Today is Iloilo City’s Charter Day

By Herbert Vego 

THANK God it’s Friday and a special non-working  holiday in Iloilo City, which is celebrating its 86th charter anniversary.

Today reminds us of the historical event of Aug. 25, 1937 when then President Manuel Luis Quezon signed Commonwealth Act 158 declaring Iloilo as charter city, and merging the towns of Molo, Arevalo, Jaro, Mandurriao and La Paz into the old city.

As announced by Mayor Jerry P. Treñas, today’s dinner event will recognize individuals who have contributed to its growth on the theme “Trailblazing Ilonggos leading the way to sustainable progress”.  For example, first Filipino/Ilonggo chess grandmaster Eugene Torre will be honored with a Lifetime Achievement Award for leaving a lasting legacy to future generations.

“We are very proud of what Iloilo City has achieved,” Treñas said.

The past 86 years have seen significant progressive changes in people, places and events in the bustling city.

To this day, we take pride in the Spanish phrase “La Muy Leal y Noble Ciudad de Iloilo” (The Most Loyal and Noble City of Iloilo) – a colonial title bestowed by the Queen Regent of Spain in 1897.

Iloilo City has since then evolved from incoherent groupings of fishermen’s hamlets along the Iloilo River.

The opening of Iloilo City’s Muelle Loney port in 1855 triggered the boom of the sugar export industry under the leadership of Nicholas Loney, the British vice-consul who constructed warehouses in the port and introduced new technologies in sugar cane farming.

The late historian Rex Salvilla wrote that Iloilo was already enjoying a flourishing economy when the Spaniards colonized the Philippines in the 16th century. There were already three Malay ports catering to visiting Chinese merchants in Ogtong (now Oton), Tabucan (Molo) and Salog (Jaro).

The surviving porcelain jars, plates, cups and saucers brought by those Chinese merchants are still viewable at Museo Iloilo today.

Our identity as part of the Malay race is traceable to the lore that in the 13th century, 10 Bornean datus came to the island of Panay and made a deal with the ruling chieftain, Marikudo: a gold salakot, a gold batya and a gold necklace in exchange for the lowlands of the island. One of the datus, Paiburong, took over the territory of Irong-Irong – original name of Iloilo.

While the Spanish conquest of the Philippines was underway in the 16th century, Spanish conquistador Miguel Lopez de Legazpi came to Iloilo to establish a settlement in Ogtong.

The economic boom saw Moro pirates, Dutch and English invaders raiding the city, prompting Spanish authorities to set up defense fortresses. One of them was Fort San Pedro at the mouth of Iloilo River, ruins of which remain walkable today.

In the late 18th century, the development of a large-scale weaving industry started the movement of Iloilo’s surge in trade in the Visayas. Sinamay, piña and jusi were among the products shipped to Manila and foreign cities.

On December 25, 1898 (Christmas day), the Spanish government surrendered to the Ilonggo revolutionaries at Plaza Alfonso XII (now Plaza Libertad). The celebration of the revolutionaries was short-lived, however, because of the arrival of the American forces in the same week.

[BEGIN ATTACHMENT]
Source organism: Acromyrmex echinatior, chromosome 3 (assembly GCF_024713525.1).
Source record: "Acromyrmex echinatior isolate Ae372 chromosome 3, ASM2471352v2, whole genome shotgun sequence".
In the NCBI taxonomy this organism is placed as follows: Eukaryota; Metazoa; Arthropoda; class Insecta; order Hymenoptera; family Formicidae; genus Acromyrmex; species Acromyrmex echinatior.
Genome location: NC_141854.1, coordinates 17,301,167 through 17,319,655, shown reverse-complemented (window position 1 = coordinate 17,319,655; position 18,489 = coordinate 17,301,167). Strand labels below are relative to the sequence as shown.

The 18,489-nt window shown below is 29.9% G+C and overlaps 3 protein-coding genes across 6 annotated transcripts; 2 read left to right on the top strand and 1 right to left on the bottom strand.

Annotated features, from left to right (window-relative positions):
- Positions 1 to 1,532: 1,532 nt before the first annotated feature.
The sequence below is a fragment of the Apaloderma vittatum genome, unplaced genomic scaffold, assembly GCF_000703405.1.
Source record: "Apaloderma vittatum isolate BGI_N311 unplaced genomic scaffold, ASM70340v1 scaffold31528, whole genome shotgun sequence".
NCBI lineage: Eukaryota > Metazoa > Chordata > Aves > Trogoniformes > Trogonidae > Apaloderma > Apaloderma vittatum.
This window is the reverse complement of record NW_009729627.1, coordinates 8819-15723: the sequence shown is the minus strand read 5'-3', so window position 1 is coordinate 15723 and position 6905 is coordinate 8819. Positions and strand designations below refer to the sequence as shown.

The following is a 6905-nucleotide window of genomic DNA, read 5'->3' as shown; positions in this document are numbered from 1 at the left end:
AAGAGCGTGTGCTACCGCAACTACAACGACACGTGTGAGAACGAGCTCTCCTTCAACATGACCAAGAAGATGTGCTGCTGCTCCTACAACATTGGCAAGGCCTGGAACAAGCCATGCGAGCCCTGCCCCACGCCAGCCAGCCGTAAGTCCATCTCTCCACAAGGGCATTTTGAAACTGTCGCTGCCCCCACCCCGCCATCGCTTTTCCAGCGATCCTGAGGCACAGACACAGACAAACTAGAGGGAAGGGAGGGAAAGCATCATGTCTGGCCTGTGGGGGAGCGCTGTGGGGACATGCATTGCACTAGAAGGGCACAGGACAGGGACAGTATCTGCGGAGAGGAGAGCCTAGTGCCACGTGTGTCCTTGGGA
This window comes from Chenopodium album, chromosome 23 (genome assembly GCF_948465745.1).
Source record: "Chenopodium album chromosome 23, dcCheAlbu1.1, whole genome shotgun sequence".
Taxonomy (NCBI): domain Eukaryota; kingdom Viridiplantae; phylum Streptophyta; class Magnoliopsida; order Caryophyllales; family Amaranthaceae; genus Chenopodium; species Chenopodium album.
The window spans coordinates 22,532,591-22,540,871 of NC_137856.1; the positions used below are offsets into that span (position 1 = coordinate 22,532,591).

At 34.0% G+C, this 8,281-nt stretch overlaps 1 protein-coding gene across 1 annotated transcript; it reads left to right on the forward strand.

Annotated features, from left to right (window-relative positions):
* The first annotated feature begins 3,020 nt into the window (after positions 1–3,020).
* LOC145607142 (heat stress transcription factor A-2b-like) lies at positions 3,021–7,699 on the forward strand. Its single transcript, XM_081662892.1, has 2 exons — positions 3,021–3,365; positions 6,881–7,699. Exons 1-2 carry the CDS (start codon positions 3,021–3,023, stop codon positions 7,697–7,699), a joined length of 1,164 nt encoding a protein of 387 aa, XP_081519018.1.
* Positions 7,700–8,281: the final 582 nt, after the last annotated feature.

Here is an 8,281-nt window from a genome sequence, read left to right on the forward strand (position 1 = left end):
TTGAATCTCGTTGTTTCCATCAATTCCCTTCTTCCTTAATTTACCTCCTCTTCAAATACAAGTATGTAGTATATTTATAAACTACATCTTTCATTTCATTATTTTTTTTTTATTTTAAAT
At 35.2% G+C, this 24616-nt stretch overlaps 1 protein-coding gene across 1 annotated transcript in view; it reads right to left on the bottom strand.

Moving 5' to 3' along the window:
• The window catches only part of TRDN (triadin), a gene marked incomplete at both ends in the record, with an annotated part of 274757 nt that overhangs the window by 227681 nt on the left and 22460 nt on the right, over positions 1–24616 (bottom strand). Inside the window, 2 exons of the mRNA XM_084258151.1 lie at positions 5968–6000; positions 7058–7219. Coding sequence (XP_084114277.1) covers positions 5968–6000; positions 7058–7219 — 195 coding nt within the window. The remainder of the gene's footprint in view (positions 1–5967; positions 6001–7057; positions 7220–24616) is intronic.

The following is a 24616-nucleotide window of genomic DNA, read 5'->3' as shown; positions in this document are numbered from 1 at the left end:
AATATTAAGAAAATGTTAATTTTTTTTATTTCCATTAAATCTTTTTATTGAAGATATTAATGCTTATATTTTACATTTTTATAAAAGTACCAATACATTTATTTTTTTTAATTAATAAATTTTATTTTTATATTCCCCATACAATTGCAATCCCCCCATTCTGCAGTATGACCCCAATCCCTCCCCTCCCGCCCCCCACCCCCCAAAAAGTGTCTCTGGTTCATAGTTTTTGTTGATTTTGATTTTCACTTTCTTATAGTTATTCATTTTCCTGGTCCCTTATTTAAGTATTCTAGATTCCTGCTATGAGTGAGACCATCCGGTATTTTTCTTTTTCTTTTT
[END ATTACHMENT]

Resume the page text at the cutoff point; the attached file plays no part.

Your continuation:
The American occupation led to the establishment of the Philippine Commonwealth, with Manuel Luis Quezon as President.

During World War II in 1942, the Japanese invaded Panay, holding the economy to a standstill.

By the end of the war, Iloilo’s economy and infrastructure had crumbled. The ensuing conflict between labor unions and industrialists, the declining sugar trade, and deteriorating peace and order triggered the exodus of Ilonggos to other cities and islands that offered better opportunities.

As I was saying in a previous column, Iloilo City today has become a jumping ground for Metro Manilans seeking alternatives to heavy traffic and human congestion. The on-going rise of plush commercial buildings and mansions in the metropolis proves that.

That explains why electricity consumers of MORE Power have leaped from 62,000 to around 92,000 in only three years.


IT’S almost all over but the shouting as 91% of Negrenses who participated in the plebiscite for a joint venture agreement (JVA) between the Central Negros Cooperative (CENECO) and Primelectric/MORE Power have voted “yes”.

So far, 67,562 (91%) have voted “yes” against 6,601 (9%) ”no”.

This percentage turned out after the 3rd and 4th days of the plebiscite held last Saturday and Sunday (Aug. 19 and 20).

Thanks to the massive information campaigns that convinced power consumers of the advantages accruing from the JVA, such as better services and cheaper electricity rates.

Even the Diocese of Bacolod City prevailed upon parishioners to vote in the plebiscite.

One recalls the first day of the plebiscite on June 24 which drew 13,587 “yes” votes (78% ) against 3,748 (22%) “no” votes.

On the second day on June 25, the “yes” had 8,087  (78% ); “No” 2,319 (22%).

Additional days for completion of the plebiscite for duly screened and qualified voters are scheduled on August 26 and 27, September 2 and 3.

The winning votes will come from the majority or 50% plus one of 177,737 eligible voters.

The total turn-out of votes cast now stands at 74,163 or 42%

This means that only an additional 21,308 votes would be needed to gain the majority votes on the remaining voting days on Aug. 26, 27, Sept. 2 and 3.

Considering that the JVA would bind Primelectric to modernize the power distribution in Ceneco’s franchise area, the winning “yes” is already everybody’s guess in the Ceneco franchise areas, namely Bacolod, Silay, Talisay, and Bago cities, as well as Salvador Benedicto and Murcia towns in Negros Occidental.